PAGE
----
3) She actively obeys / does good
“Offer right sacrifices…” (v. 5)
Romans 12:1 exhorts us to, “by the mercies of God, present your bodies as a living sacrifice, holy and acceptable to God, which is your spiritual worship.” While David wrote Psalm 4 when the Old Testament sacrificial system was still in place, the heart of sacrifice has remained the same pre and post Christ’s messianic sacrifice on our behalf. It is His sacrifice for us that enables us to offer our lives as a holy sacrifice through our obedience. When Saul disobeyed the Lord by not killing the Amalekites livestock, in the name of using some of it for sacrifices, Samuel replied, “Has the Lord as great delight in burnt offerings and sacrifices, as in obeying the voice of the Lord? Behold, to obey is better than sacrifice…” The “right sacrifices” of David’s time were rooted in hearts of obedience, just as ours must be. When we feel the surge of anger welling up in our hearts, the best thing we can do after preaching truth to ourselves and patiently being quiet is to go and actively seek to obey God and do good things. If we just sit around, telling our heart to get right indefinitely without choosing to move forward in our day, it will take so much longer for us to overcome that angry heart. We need to actively divert our emotional eyes from dwelling on the person, circumstance, or words that have upset us and turn to godly ways of distracting ourselves. Cleaning, exercising, calling or texting a friend that you know is in a difficult season, playing with your children, and praying for each of your family members, friends, or ministry leaders as you are busy with your hands are just a few ways that we might be able to offer ourselves as living sacrifices, running after good even as our hearts seek to overwhelm us.

4) She puts her trust in the Lord
“And put your trust in the Lord” (v. 5)
The Christian’s ability to have bold confidence in the plans and purposes of God is one of the sweetest sources of peace and comfort in the midst of life’s most emotionally trying circumstances. In 2 Samuel 16 a man named Shimei cursed and threw rocks at King David, even as he was on the run from his son Absalom. Talk about difficult and desperate life circumstances. Personally, I can imagine few things more likely to ignite anger in my heart than someone throwing rocks at my head (thankfully, something I have never experienced!). But David did not get angry and retaliate at all, even as his men were eagerly pushing to rush to his defense and strike Shimei down. David’s response has humbled me as I have realized how far I have to go in my own trusting the Lord. He says in verse 12, “Leave him alone, and let him curse, for the Lord has told him to. It may be that the Lord will look on the wrong done to me, and that the Lord will repay me with good for his cursing today.” This older, wiser, patient David stood in stark contrast to the hothead who wanted to kill Nabal the fool for a similarly disrespectful offense in 1 Samuel 25. There is nothing that will take the wind out of our anger’s sails faster than a recognition of God’s providential hand at work through painful people and strenuous situations. No matter what another person has said or done to us, when we “trust in the Lord with all of our heart, and do not lean on our own understanding,” (Proverbs 3:5) we will be able to enjoy the surpassing peace of God in our hearts that is able to overcome any anger that may reside there.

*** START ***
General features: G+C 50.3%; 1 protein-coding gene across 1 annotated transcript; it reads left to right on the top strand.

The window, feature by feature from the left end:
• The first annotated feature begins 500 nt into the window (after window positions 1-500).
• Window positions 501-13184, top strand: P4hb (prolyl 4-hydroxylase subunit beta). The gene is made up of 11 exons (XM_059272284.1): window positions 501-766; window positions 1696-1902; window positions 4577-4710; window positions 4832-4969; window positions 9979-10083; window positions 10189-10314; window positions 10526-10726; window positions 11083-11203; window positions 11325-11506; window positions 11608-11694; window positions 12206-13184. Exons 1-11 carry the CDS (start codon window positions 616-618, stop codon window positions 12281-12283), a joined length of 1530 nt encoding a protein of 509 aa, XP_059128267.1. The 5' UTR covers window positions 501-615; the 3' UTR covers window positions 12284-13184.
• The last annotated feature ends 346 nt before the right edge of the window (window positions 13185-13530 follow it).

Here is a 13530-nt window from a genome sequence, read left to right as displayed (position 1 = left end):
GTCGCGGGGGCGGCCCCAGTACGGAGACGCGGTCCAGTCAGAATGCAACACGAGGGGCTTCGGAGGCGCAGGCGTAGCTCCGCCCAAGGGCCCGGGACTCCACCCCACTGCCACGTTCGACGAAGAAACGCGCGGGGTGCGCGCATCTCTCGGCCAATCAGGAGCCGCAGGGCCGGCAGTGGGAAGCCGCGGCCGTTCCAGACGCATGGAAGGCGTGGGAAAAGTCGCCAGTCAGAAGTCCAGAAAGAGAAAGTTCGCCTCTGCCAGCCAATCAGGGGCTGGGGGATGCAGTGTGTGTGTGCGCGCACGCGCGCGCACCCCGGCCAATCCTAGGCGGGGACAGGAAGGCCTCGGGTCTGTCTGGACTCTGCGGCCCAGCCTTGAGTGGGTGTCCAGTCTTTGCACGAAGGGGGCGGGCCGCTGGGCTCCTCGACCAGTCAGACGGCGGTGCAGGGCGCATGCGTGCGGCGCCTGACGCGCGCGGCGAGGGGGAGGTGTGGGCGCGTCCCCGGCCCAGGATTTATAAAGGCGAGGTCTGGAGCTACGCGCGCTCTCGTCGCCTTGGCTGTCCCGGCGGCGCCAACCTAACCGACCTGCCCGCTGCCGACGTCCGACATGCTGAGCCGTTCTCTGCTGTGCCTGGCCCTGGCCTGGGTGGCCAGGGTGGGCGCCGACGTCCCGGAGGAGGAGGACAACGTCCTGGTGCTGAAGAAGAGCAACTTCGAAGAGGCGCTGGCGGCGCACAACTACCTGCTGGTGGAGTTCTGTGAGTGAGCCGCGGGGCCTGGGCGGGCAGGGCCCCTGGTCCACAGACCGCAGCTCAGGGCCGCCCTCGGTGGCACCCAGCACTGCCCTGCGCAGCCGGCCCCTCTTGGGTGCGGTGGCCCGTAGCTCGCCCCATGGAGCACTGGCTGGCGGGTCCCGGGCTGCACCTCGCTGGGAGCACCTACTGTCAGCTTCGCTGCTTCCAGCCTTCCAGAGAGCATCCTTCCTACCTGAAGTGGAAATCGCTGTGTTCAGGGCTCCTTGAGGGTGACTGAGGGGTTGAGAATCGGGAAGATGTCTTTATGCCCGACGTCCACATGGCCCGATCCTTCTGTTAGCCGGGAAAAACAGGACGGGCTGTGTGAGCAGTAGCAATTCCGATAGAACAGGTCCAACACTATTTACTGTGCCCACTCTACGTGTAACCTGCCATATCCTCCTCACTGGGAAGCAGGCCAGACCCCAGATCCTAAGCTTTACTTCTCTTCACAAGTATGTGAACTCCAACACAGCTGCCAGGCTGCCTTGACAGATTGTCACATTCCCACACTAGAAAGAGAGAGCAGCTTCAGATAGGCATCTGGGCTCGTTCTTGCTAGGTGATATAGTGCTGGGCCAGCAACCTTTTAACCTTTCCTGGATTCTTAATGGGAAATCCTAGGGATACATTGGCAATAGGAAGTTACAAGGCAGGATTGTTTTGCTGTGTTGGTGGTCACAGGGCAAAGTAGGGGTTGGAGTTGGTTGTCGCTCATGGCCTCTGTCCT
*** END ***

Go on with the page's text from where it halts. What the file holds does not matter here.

There is so much more in this Psalm that we could dive into, but I hope that these four points from the Word will serve to encourage and embolden our hearts to enter into the battle against our own flesh and anger. All of our efforts to have self-control over our emotions are only possible through of the abundant grace of God in our lives! In verse 3 David says, “The Lord has set apart the godly for himself; the Lord hears when I call to him.” This is the incredible calling and access that we ourselves have in Christ that encourages us in our battle against sin. He has set us apart positionally, He will continue to sanctify us progressively, and we have the hope that He will consecrate us permanently and perfectly in Heaven. And this position equips our prayers. “For we do not have a high priest who is unable to sympathize with our weaknesses, but one who in every respect has been tempted as we are, yet without sin. Let us then with confidence draw near to the throne of grace, that we may receive mercy and find grace to help in time of need.” (Hebrews 4:12) He hears us when we call to Him! So let us constantly, hour by hour, be calling to Him, so that we may find due strength to respond to our hearts when we are feeling distressed, wronged, or angry.

You are What You (Read, Watch, Think)